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Microcassette (L) and Mini-Cassette (R)
Media typeMagnetic cassette tape
Encodinganalog signal and later digital
Capacity30 minutes
Read mechanismtape head
Write mechanismmagnetic recording head
Developed byPhilips

The Mini-Cassette, often written minicassette, is a magnetic tape audio cassette format introduced by Philips in 1967.

It is used primarily in dictation machines and was also employed as a data storage for the Philips P2000 home computer. As of August 2021, Phillips still produces mini-cassette players along with new mini-cassette tapes.[1][2][3]


Unlike the Compact Cassette, also designed by Philips, and the later Microcassette, introduced by Olympus, the Mini-Cassette does not use a capstan drive system; instead, the tape is propelled past the tape head by the reels.[4] This is mechanically simple and allows the cassette to be made smaller and easier to use, but produces a system unsuited to any task other than voice recording, as the tape speed is not constant (averaging 2.4 cm/s) and prone to wow and flutter.

However, the lack of a capstan and a pinch roller drive means that the tape is well-suited to being repeatedly shuttled forward and backward short distances as compared to microcassettes, leading to the Mini-Cassette's use in the first generations of telephone answering machines, and continuing use in the niche markets of dictation and transcription, where fidelity is not critical, but robustness of storage is, and where analog media remained in use long after digital media had been introduced.[5]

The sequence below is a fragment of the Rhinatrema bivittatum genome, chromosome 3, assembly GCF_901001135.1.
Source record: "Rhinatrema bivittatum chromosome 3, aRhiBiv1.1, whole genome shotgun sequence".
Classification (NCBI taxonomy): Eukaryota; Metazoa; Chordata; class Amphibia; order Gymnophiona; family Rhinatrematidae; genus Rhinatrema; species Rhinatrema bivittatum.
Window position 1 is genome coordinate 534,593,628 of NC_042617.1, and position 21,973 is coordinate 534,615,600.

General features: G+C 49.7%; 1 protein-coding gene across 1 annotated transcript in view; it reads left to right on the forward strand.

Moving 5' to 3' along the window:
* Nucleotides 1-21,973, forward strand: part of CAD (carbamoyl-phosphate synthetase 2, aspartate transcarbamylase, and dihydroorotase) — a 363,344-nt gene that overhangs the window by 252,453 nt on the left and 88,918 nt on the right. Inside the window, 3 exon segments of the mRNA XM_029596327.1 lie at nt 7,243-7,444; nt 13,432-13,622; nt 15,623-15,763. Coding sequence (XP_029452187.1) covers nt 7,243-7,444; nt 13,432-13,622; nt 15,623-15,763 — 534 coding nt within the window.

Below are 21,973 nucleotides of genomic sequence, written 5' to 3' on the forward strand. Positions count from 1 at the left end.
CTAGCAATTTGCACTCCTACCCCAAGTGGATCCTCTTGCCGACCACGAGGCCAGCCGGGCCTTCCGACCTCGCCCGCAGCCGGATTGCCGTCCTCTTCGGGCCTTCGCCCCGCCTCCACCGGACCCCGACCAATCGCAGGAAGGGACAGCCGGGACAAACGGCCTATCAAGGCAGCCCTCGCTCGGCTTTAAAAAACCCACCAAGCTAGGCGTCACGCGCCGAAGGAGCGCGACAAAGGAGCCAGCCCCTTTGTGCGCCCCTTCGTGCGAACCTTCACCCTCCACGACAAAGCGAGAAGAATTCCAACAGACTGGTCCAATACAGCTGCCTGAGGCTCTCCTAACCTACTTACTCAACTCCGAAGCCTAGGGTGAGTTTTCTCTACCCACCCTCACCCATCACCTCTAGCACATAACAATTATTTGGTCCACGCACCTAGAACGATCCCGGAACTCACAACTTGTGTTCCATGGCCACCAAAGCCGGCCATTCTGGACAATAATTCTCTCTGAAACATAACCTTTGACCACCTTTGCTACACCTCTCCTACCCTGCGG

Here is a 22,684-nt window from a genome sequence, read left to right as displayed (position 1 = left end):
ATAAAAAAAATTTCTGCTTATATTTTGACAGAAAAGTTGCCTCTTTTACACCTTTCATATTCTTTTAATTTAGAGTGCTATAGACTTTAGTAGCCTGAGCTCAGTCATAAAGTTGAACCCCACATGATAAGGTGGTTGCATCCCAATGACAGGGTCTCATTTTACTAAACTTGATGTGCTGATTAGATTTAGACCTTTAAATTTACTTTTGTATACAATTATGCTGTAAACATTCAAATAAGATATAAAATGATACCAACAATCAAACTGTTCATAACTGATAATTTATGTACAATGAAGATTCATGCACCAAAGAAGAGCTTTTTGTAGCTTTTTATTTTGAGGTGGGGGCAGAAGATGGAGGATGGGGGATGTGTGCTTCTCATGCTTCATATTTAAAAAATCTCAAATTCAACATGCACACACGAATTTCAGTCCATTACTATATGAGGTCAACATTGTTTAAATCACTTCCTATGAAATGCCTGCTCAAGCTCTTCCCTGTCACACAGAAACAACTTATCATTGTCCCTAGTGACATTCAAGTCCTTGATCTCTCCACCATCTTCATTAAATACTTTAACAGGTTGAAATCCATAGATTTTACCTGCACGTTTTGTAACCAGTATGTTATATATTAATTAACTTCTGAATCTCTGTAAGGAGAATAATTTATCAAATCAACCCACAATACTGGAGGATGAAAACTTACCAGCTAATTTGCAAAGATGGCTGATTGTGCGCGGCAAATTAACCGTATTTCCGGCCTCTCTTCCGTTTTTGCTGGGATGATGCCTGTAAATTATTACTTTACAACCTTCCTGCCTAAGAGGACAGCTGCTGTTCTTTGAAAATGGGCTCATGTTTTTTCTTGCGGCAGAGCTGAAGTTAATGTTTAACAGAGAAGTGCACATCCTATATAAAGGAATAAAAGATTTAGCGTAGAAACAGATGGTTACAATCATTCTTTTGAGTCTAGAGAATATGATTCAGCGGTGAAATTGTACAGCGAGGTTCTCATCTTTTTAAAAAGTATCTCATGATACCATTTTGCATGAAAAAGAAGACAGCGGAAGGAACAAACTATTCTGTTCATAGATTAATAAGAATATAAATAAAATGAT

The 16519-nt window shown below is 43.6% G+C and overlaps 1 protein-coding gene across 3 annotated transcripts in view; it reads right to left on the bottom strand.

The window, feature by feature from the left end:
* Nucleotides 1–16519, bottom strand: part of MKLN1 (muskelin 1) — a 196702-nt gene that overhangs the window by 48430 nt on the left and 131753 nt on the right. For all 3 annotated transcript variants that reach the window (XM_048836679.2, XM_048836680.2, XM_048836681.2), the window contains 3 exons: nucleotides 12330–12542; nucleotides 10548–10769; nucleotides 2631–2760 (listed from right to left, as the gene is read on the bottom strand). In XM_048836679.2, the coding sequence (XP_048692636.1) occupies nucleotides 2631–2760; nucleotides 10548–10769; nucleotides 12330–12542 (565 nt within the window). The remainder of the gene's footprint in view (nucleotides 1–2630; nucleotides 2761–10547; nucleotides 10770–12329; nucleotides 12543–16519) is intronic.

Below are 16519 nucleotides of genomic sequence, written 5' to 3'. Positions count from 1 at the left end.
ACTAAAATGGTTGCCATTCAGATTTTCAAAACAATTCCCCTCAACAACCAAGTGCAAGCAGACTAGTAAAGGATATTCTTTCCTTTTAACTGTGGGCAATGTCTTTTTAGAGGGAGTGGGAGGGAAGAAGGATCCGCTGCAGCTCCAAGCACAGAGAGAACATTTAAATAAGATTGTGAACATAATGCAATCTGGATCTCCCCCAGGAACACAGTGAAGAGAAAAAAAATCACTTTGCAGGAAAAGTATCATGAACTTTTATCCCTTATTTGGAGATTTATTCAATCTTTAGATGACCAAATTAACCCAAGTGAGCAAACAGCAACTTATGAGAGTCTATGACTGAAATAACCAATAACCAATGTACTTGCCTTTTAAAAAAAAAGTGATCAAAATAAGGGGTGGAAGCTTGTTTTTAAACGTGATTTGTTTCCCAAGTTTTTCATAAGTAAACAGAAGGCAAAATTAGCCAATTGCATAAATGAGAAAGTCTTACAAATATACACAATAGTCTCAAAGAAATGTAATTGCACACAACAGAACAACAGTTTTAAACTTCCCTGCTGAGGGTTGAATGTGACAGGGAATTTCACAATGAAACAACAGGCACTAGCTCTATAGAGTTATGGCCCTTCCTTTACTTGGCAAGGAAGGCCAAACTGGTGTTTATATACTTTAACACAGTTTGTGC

A Sony Mini-Cassette dictation recorder

In 1980, Philips released several recorder models (MDCR220, LDB4401, LDB4051, etc.) that encoded and read digital audio on standard mini-cassettes.[6][7] A computer model (the Philips P2000) also used the mini-cassette as a digital medium and provided automatic management of the drive, including search, space and directory management, fast-forward and rewind.

Similar products

Philips later introduced a smaller version of the cassette called an Ultra Mini-Cassette that had a max record time of 10 minutes on each side of the tape.[8]

A very similar (but incompatible) cassette format was produced by Hewlett-Packard and Verbatim (the HP82176A Mini Data Cassette) for data storage in their HP82161A tape drive, which, like other minicassettes, did not use a capstan.

See also


  1. ^ "Desktop transcription system LFH0720T | Philips".
  2. ^ "PocketMemo mini cassette LFH0005 | Philips".
  3. ^ Archived at Ghostarchive and the Wayback Machine: "Philips Mini Cassette transcriber, still available new in 2021!". YouTube.
  4. ^ Microcassette Minicassette
  5. ^ "Archived copy". Archived from the original on 2010-05-09. Retrieved 2007-02-24.((cite web)): CS1 maint: archived copy as title (link)
  6. ^ [bare URL PDF]
  7. ^
  8. ^ Archived at Ghostarchive and the Wayback Machine: "The Picocassette - Smallest Analogue Cassette Tape ever made". YouTube.
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